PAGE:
Want to improve at golf? You can play a round every day, all season long, and never get any better. The most effective path to take is to find a golf instructor and take a lesson. But how do you find the right golf instructor for you? Guest writer, Sheila Clark shares her insights.
As you probably know if you’re reading an article like this one, you’re only going to get so far as a golfer without a personal instructor. Sure, group lessons can do you some good, and getting tips out on the course from a friend or family member who’s more experienced can help you to make minor corrections. But one-on-one instruction really can’t be beat! The idea of a professional teacher observing and critiquing every aspect of your game goes above and beyond all other options, and it’s the fastest and best way to advance your abilities.
Unfortunately, this poses a tricky question for those of us who want to get better at the game. How exactly can you find the right instructor? It’s certainly easier said than done. Golf Digest went so far as to say that finding the right teacher is a lot like choosing a spouse. That’s probably going a bit too far, but the point is fair enough. You want to enjoy each other’s company, respect one another, and have the ability to communicate openly. So how do you go about finding someone quite like that?
Sadly, there’s no Match.com for golf instruction, so the relationship metaphor pretty much falls flat once you get past the fact that you need to be compatible. However, there may be something closer than you expect. You can look up golf instructors anywhere from Craigslist to a local country club or course website. But through Play Your Course’s search features, you can also look for a coach who more specifically fits your needs. Players are able to input their goals and skill level and be paired with an appropriate instructor.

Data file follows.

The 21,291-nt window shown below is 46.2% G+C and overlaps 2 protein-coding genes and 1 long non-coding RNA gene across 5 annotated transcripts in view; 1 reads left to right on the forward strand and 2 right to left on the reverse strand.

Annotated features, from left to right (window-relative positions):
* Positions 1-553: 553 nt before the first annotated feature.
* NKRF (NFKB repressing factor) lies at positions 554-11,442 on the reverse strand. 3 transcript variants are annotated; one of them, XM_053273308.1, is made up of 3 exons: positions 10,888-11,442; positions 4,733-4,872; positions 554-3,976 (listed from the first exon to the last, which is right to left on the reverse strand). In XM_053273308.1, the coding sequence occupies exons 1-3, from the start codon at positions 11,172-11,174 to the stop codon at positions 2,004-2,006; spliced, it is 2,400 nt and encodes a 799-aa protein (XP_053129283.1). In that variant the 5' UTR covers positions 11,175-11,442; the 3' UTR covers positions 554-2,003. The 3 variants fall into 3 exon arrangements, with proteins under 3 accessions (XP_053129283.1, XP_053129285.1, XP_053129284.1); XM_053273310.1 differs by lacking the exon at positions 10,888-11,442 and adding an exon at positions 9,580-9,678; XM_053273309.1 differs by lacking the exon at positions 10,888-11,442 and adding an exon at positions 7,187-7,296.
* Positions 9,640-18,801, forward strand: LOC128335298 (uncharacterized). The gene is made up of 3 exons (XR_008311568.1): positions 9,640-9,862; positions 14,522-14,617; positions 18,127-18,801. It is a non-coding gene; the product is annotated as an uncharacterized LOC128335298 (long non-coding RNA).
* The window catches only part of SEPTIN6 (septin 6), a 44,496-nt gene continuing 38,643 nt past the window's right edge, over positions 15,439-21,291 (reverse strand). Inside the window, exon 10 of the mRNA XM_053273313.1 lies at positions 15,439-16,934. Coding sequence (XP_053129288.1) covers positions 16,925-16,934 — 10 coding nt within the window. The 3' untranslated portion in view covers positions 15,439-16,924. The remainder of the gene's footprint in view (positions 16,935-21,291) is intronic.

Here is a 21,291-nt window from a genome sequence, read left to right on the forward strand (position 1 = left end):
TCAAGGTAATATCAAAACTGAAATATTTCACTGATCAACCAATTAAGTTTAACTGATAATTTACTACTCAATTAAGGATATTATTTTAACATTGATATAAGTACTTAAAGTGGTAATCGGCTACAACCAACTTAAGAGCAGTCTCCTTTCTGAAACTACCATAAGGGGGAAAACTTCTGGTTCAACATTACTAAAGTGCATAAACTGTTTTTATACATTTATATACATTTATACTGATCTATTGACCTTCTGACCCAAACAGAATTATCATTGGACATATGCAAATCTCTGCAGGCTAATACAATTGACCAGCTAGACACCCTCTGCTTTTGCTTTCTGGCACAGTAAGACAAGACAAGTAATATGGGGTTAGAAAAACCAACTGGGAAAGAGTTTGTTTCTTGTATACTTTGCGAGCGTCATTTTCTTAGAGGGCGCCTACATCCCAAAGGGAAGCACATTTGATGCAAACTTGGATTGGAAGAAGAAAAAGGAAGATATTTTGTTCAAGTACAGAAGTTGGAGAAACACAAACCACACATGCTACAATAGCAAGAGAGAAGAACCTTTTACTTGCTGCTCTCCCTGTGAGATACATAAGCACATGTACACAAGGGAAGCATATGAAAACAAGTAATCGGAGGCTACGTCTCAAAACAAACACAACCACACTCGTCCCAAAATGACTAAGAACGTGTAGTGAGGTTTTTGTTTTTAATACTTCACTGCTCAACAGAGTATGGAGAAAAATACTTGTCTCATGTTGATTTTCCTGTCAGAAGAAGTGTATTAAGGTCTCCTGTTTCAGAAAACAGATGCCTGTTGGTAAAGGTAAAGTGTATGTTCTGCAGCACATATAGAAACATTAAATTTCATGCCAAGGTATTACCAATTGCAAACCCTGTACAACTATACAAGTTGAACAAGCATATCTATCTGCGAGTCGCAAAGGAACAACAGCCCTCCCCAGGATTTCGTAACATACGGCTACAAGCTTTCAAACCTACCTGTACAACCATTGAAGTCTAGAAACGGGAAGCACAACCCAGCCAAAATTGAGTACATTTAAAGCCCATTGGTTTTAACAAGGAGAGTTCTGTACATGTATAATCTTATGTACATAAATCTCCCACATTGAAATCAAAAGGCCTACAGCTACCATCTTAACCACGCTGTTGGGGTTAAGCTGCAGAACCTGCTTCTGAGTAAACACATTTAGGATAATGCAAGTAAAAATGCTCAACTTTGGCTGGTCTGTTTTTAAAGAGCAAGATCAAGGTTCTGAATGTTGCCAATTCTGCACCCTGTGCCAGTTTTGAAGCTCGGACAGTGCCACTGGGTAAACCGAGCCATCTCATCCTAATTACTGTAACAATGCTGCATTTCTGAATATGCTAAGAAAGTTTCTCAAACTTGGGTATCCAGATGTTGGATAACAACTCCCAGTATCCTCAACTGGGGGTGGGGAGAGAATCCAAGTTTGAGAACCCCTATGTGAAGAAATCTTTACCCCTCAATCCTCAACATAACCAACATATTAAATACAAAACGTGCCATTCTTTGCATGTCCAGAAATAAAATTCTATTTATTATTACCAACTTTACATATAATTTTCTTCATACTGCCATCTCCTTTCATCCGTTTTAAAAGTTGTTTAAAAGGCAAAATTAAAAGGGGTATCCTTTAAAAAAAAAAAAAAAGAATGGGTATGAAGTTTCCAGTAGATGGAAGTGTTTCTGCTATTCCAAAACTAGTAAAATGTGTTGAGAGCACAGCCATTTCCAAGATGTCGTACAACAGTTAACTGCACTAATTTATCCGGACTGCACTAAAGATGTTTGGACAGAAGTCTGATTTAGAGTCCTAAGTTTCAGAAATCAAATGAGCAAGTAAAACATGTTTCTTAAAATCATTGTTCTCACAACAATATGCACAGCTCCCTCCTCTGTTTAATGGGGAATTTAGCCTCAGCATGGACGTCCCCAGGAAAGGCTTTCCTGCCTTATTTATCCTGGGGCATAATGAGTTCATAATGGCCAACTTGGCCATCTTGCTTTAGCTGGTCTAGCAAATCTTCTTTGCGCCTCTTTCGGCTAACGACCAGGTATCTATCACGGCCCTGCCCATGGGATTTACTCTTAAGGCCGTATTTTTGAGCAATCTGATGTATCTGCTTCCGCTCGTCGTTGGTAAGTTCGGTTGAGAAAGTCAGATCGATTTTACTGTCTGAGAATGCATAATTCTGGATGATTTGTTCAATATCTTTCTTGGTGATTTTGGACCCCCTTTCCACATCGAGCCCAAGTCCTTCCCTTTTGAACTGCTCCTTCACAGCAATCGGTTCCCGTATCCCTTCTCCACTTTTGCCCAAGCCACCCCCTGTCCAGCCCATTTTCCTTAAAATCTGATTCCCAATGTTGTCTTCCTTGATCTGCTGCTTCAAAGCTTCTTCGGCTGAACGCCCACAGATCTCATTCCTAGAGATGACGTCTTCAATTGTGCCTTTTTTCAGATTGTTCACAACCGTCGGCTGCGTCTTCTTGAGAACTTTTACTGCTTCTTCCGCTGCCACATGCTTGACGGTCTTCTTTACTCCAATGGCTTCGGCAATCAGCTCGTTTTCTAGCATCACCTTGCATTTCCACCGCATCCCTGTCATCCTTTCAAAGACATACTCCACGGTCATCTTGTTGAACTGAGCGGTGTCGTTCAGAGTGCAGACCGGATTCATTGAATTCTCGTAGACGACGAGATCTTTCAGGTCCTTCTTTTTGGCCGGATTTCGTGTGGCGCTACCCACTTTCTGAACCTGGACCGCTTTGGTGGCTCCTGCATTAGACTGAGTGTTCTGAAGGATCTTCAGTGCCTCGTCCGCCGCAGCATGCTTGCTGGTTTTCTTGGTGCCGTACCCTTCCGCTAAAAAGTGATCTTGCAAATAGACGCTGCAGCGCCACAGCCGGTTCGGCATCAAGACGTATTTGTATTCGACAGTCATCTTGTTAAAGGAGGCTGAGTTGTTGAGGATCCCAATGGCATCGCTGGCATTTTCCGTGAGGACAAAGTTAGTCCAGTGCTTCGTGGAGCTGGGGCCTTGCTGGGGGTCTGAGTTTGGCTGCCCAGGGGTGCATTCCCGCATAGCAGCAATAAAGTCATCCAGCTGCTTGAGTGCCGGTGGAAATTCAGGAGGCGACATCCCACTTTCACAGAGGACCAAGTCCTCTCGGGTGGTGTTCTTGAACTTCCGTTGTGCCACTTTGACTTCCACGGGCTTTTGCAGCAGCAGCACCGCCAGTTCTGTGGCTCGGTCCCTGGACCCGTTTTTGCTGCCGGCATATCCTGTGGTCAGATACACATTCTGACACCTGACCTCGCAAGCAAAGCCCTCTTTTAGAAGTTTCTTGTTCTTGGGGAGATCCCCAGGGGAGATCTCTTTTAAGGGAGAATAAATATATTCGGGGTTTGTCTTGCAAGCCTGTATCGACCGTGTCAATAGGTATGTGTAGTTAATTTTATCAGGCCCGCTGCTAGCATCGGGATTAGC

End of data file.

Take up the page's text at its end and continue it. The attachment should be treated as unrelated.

In addition to finding a coach that works for you on a personal level, you’ll want to make sure that the coach you wind up working with has the skill and experience that you expect. PGA released a comprehensive checklist of things to look for in an instructor several years ago, and a decent portion of the article was dedicated to accreditation and experience. It’s certainly possible to find an amateur who happens to have a good eye for helping other people’s games, but when you’re dealing with strangers you’ll likely want to rely on résumés to make sure you’re dealing with a pro. These things aren’t too hard to check on—just make sure you don’t gloss over them in search of a convenient option.
Finally, once you’ve found an instructor with good experience and a timeframe that’s convenient for you, you’ll want to conduct a sort of interview. This is something that was suggested in the same Golf Digest article that compared the search for a coach with sparking a relationship, and it’s something worth keeping in mind. Before you jump into a lesson, it’s best to sit down with a potential instructor and go over things. You’ll want to explain your level, express your goals, and make sure the instructor will be available as often as you’re hoping to take your lessons.
The rest comes down to each specific situation. It doesn’t always happen overnight, but there are a whole lot of golf instructors out there. By approaching the process carefully and thoroughly, you can find the right one for you.
Sheila Clark is a personal trainer and golf enthusiast. She lives in Florida and occasionally contributes articles to blogs and websites dealing with health, fitness, and golf.
Q. Have you taken golf lessons? Alone? in a group? Share you insights in the comment section below.